Walking the third of a mile to the beach from the parking lot, I caught a quick glimpse of a raccoon as he scuttled across the footpath and into the underbrush. Maybe I will see more wildlife today, although it will be tough to top yesterday’s river otter.
I got to the beach shortly after sunrise:
During my walk, I saw numerous gulls and sanderlings, as well as a few pelicans. The wind and waves created a loud sound, but it was still so peaceful to be on the beach in early morning. I saw not a soul until I was nearly back at the parking lot. Below is a sampling of some of the things that I saw while beachcombing
Gull flying over the surf:
"Mermaid Purses" - the egg cases of skates that have washed ashore:
Sea shells by the sea shore:
Sanderlings making their living along the surf line:
Dunes and dune grass silhouetted against an interesting sky:
Geese flying south for the winter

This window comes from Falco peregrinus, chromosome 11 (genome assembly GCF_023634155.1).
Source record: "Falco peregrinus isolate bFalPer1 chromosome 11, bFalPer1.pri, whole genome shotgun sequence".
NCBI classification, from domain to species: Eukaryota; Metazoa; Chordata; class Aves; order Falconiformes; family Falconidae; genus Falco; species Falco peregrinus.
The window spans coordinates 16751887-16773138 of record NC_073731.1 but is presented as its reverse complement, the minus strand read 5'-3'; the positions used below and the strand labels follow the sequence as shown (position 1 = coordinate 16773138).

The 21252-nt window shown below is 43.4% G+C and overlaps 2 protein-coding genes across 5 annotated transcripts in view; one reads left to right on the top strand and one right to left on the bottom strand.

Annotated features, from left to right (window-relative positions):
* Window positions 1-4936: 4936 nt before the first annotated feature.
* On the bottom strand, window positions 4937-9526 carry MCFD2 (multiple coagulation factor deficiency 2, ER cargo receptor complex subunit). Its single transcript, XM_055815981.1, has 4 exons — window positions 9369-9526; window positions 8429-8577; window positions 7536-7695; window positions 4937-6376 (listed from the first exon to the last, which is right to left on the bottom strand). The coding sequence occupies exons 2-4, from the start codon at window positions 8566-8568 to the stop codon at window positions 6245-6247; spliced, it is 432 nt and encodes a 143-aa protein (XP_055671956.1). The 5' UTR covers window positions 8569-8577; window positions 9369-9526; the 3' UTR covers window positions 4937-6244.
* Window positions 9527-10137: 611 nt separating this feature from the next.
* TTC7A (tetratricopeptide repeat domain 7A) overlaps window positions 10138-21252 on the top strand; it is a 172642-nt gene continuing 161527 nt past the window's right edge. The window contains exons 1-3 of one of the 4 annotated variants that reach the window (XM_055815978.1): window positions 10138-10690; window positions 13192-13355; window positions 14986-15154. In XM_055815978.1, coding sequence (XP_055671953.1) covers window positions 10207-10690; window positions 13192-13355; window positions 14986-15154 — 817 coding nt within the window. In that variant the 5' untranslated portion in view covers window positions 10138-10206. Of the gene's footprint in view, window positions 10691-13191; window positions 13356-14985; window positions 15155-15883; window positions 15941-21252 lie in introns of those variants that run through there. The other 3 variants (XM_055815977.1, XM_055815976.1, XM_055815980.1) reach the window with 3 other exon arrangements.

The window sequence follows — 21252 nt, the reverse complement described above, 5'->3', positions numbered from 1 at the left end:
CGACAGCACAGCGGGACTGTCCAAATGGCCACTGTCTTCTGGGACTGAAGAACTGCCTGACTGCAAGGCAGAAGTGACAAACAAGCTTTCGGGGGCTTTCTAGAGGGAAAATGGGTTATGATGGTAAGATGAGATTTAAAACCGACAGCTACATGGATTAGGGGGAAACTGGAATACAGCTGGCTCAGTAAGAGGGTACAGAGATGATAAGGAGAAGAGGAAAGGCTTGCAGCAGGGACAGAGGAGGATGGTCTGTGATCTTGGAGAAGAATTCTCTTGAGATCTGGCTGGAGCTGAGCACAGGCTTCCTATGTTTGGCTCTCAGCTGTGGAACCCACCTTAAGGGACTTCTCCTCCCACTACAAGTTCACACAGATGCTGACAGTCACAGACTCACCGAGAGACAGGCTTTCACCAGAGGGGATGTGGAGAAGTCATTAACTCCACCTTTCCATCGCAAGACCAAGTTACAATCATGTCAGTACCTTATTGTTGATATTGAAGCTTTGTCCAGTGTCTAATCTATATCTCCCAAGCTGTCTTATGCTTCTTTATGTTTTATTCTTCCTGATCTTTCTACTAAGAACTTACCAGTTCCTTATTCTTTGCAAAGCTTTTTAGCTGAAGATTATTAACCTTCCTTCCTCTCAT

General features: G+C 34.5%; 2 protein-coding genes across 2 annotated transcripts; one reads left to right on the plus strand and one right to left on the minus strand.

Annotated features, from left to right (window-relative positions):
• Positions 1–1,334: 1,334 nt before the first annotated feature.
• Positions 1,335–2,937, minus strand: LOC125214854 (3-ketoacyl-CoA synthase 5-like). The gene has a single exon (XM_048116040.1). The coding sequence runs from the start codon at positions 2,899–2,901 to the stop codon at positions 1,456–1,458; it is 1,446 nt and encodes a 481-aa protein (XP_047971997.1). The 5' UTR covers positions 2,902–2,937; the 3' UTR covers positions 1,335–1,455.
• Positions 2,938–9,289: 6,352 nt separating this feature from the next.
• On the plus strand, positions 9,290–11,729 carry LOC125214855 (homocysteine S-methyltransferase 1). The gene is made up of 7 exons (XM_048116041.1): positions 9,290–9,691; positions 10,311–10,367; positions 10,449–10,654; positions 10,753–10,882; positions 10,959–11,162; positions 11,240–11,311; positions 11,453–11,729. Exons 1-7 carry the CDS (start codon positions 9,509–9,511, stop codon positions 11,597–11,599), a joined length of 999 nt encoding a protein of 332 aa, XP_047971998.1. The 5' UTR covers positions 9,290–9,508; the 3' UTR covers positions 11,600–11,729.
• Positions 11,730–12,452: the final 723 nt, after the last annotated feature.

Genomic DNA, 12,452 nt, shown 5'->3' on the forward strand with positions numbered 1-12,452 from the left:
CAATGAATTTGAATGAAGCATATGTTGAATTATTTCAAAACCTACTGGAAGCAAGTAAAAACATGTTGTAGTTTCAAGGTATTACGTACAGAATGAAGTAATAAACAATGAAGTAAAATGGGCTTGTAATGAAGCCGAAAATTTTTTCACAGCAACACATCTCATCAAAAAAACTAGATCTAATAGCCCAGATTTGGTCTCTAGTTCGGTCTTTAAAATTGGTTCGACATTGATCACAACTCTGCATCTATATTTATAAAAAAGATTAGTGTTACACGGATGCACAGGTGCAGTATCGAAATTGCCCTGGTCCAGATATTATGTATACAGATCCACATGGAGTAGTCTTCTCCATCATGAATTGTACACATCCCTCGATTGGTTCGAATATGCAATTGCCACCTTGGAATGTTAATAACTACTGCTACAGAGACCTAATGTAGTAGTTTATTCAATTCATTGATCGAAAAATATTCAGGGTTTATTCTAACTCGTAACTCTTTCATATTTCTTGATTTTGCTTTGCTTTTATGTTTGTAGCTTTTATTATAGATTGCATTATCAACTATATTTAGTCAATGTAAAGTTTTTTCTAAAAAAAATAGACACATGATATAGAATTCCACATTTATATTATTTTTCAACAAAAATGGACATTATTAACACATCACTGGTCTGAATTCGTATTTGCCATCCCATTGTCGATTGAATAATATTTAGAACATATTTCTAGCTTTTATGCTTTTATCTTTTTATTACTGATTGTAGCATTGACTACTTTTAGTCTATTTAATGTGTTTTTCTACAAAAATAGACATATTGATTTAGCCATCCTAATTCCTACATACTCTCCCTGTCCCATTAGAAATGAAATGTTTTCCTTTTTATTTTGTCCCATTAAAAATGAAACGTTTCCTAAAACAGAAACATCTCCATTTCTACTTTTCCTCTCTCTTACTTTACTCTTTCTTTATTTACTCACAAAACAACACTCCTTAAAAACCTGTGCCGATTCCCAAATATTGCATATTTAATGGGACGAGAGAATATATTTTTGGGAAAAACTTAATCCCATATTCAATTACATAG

Saturday, October 11, 2008
I walked more quickly than one would in the mountains but still took the time to stop and explore along the way.
Mother Nature's bouquet:
Wildlife was making itself scarce when about 3 miles in, I caught the sight of a river otter swimming in a shallow marshy area. He would dive and then resurface periodically, and I got to catch quick views of him about a half dozen times before he disappeared. It was an exciting sight, and only the third otter that I have seen in my life.
At the State Park, I walked past broad marshes down to the contact station, then turned right towards Back Bay to walk through a open coastal forest – very park like.